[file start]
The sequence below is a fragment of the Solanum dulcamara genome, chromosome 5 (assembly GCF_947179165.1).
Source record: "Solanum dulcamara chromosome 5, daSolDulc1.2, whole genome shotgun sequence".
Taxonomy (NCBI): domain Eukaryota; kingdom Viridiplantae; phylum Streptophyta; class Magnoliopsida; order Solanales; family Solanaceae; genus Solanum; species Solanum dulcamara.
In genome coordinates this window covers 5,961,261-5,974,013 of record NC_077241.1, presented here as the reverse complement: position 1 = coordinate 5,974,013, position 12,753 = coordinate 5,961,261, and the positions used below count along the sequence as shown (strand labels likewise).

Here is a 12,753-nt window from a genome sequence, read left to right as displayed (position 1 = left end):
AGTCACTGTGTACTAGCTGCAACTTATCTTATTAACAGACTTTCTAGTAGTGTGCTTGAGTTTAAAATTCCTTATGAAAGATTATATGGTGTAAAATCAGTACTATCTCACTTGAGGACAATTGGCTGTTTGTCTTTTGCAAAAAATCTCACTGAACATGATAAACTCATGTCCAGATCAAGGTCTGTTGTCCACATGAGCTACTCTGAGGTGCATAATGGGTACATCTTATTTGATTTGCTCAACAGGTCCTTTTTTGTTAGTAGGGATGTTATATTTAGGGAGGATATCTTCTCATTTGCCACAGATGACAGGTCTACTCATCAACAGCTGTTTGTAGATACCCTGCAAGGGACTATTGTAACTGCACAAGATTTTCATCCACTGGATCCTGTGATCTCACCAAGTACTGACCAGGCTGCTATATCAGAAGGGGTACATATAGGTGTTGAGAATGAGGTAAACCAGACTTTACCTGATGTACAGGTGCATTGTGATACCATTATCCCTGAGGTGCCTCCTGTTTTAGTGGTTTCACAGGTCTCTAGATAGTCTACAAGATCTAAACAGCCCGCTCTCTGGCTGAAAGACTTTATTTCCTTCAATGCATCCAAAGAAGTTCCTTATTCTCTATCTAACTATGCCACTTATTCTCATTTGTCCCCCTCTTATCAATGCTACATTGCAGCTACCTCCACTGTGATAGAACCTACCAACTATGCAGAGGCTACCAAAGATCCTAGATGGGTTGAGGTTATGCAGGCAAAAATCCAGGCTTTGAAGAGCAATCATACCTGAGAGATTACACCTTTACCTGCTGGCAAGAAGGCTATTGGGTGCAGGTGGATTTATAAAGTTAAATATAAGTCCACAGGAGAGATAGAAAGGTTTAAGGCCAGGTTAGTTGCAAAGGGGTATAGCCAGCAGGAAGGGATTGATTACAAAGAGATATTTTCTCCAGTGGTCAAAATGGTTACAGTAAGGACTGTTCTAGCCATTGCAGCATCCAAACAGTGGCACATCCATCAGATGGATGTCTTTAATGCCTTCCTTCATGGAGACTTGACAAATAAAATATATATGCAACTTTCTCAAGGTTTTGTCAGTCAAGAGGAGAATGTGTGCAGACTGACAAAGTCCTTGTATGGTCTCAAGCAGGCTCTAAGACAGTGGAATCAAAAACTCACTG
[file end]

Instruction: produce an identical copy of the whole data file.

The sequence below is a fragment of the Solanum dulcamara genome, chromosome 5 (assembly GCF_947179165.1).
Source record: "Solanum dulcamara chromosome 5, daSolDulc1.2, whole genome shotgun sequence".
Taxonomy (NCBI): domain Eukaryota; kingdom Viridiplantae; phylum Streptophyta; class Magnoliopsida; order Solanales; family Solanaceae; genus Solanum; species Solanum dulcamara.
In genome coordinates this window covers 5,961,261-5,974,013 of record NC_077241.1, presented here as the reverse complement: position 1 = coordinate 5,974,013, position 12,753 = coordinate 5,961,261, and the positions used below count along the sequence as shown (strand labels likewise).

Here is a 12,753-nt window from a genome sequence, read left to right as displayed (position 1 = left end):
AGTCACTGTGTACTAGCTGCAACTTATCTTATTAACAGACTTTCTAGTAGTGTGCTTGAGTTTAAAATTCCTTATGAAAGATTATATGGTGTAAAATCAGTACTATCTCACTTGAGGACAATTGGCTGTTTGTCTTTTGCAAAAAATCTCACTGAACATGATAAACTCATGTCCAGATCAAGGTCTGTTGTCCACATGAGCTACTCTGAGGTGCATAATGGGTACATCTTATTTGATTTGCTCAACAGGTCCTTTTTTGTTAGTAGGGATGTTATATTTAGGGAGGATATCTTCTCATTTGCCACAGATGACAGGTCTACTCATCAACAGCTGTTTGTAGATACCCTGCAAGGGACTATTGTAACTGCACAAGATTTTCATCCACTGGATCCTGTGATCTCACCAAGTACTGACCAGGCTGCTATATCAGAAGGGGTACATATAGGTGTTGAGAATGAGGTAAACCAGACTTTACCTGATGTACAGGTGCATTGTGATACCATTATCCCTGAGGTGCCTCCTGTTTTAGTGGTTTCACAGGTCTCTAGATAGTCTACAAGATCTAAACAGCCCGCTCTCTGGCTGAAAGACTTTATTTCCTTCAATGCATCCAAAGAAGTTCCTTATTCTCTATCTAACTATGCCACTTATTCTCATTTGTCCCCCTCTTATCAATGCTACATTGCAGCTACCTCCACTGTGATAGAACCTACCAACTATGCAGAGGCTACCAAAGATCCTAGATGGGTTGAGGTTATGCAGGCAAAAATCCAGGCTTTGAAGAGCAATCATACCTGAGAGATTACACCTTTACCTGCTGGCAAGAAGGCTATTGGGTGCAGGTGGATTTATAAAGTTAAATATAAGTCCACAGGAGAGATAGAAAGGTTTAAGGCCAGGTTAGTTGCAAAGGGGTATAGCCAGCAGGAAGGGATTGATTACAAAGAGATATTTTCTCCAGTGGTCAAAATGGTTACAGTAAGGACTGTTCTAGCCATTGCAGCATCCAAACAGTGGCACATCCATCAGATGGATGTCTTTAATGCCTTCCTTCATGGAGACTTGACAAATAAAATATATATGCAACTTTCTCAAGGTTTTGTCAGTCAAGAGGAGAATGTGTGCAGACTGACAAAGTCCTTGTATGGTCTCAAGCAGGCTCTAAGACAGTGGAATCAAAAACTCACTG